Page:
Exactly! That's the thing, and that's the gist that people pick up on and so they can relate. It is irrelevant if you're segment of the community. I think as soon as you visualize someone that's being authentic and being fearless, it motivates you without consideration of who you are or where you come from.
MTV News: What was the inspiration for your single "Pájara"?
I've lived my whole life being thrown a lot of different slurs in the Caribbean that all tie back to the birds. It's an abnormal connection that these words have to the community or effeminate males. Pajaros
, all of those animals that fly. For me, those are terms that I've reclaimed as terms of empowerment. Certainly, I'm a f-g, and my companions are those words, although heterosexual people can't call me that. In Puerto Rico, it's percolated into something that signifies like "bro," and I'm like, "Excuse me." We gotta take it back, and we have to have those conversations and ask, how come do suggest you could use those words? It's something they routinely call me and that's who I am, so I'm going to flow with it.
MTV News: What was the experience like to work with Ana Macho in "Muñeca"?
That was a blessing because me and Ana Macho have mutual respect and admiration for each other. Ana Macho is a complete artist. With "Muñeca," we take it even further, and we play with the term. Only the females could do it. It just had to be us. In the video, it's all females who are my companions. It's all trans people. For me, it was most crucial that everything surrounding this song is trans and of the trans experience. It's very empowering.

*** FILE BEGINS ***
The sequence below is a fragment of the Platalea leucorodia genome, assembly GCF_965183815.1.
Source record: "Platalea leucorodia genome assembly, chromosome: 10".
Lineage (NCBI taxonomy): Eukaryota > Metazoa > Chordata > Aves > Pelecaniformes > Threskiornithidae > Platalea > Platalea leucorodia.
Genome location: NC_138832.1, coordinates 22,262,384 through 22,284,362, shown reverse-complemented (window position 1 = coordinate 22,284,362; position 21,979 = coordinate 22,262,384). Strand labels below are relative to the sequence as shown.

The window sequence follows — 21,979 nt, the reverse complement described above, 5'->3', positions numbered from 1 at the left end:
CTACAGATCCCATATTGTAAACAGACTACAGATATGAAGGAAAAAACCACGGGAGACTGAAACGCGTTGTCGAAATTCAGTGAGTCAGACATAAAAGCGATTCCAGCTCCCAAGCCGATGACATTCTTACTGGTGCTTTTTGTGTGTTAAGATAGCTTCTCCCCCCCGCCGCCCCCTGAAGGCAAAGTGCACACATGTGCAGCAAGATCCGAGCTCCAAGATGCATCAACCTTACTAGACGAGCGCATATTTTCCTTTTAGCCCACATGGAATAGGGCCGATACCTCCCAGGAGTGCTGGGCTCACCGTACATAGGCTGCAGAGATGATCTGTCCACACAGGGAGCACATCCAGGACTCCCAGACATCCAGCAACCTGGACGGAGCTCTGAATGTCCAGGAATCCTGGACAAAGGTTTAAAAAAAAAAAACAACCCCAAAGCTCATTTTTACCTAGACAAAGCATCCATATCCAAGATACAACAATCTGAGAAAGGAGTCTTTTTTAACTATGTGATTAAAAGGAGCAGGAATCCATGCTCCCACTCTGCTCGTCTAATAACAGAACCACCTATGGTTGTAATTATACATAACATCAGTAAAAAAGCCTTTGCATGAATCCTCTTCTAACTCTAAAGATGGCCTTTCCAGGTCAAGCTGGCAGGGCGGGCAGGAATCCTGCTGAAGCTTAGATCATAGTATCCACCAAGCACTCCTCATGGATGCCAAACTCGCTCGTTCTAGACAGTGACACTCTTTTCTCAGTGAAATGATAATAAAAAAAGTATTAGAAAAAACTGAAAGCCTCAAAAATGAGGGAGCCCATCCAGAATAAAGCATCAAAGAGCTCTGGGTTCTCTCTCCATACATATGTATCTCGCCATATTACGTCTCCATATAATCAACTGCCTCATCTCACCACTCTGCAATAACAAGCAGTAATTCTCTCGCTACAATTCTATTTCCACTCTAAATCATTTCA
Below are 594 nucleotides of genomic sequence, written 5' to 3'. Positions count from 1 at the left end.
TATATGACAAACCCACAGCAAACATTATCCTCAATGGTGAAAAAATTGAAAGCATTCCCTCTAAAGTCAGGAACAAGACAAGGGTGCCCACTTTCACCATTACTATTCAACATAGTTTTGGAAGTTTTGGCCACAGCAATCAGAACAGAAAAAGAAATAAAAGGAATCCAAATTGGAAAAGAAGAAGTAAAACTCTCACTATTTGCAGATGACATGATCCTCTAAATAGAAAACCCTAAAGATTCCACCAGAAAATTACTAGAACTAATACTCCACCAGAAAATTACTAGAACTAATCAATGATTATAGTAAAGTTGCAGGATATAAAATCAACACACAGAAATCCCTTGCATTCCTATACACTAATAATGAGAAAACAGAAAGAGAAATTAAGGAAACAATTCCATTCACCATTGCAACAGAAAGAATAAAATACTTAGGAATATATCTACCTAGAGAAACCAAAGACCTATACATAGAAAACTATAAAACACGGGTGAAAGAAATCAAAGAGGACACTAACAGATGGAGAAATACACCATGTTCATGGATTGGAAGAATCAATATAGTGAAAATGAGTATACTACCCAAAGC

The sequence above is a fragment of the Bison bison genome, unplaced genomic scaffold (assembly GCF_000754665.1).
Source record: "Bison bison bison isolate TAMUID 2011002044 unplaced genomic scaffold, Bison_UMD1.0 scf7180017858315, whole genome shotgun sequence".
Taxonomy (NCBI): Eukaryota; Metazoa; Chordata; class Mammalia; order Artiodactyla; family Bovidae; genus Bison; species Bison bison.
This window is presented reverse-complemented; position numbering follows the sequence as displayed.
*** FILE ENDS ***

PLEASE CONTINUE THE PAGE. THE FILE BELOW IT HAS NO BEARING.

MTV News: How did you feel any time Puerto Rico called a state of emergency for the high femicide rate?
is what we're taught and what we reside in this nation. That's why there's so much of that here. Boys can be violent in different ways. There really are people working to deconstruct that, nevertheless it's hard work. There is lots of fear. There is lots of worry.
Recently there was the case of Felix Verdejo
, and that destroyed me. I had to take a step back for a couple of days and process it. Me and my companions reside in a constant state of hurt. There's no action by the government. One of the things they mentioned they were going to do with that state of emergency was send a Alerta Rosa
text message once someone is missing or there's a case of femicide, and we haven't procured those messages. Females go to the police all bloodied and so they don't do anything about it. Literally, they're killing us. It's the way that we grew up, the culture that we have, that we're working to change. Me and all of the girls that are in this genre, we're public figures and we're giving visibility and exposure, and we run a risk, although it's a risk that has to be taken by someone.
MTV News: What do you aspire to carry out with your music?
World domination! I'm coming for the world. A lot of the things queer people in Puerto Rico and the world are doing is permeating pop culture, so I feel like this is very long overdue. Queer people, we can't be in the background — we have to be in the spotlight. I shouldn't have to minimize my dreams as the world tells me to. I can have the same aspirations as each person else. I want to work towards progress and also a higher end future that’s more tolerant and respectful. That's going to happen with time. That's going to happen as soon as we take up space with force. I didn't come here to ask for permission. I didn't come here to be accepted. I came here because I am here and for people to be able to see that is inevitable. I hope that from seeing me and hearing my music, more people can live authentically in their everyday lives.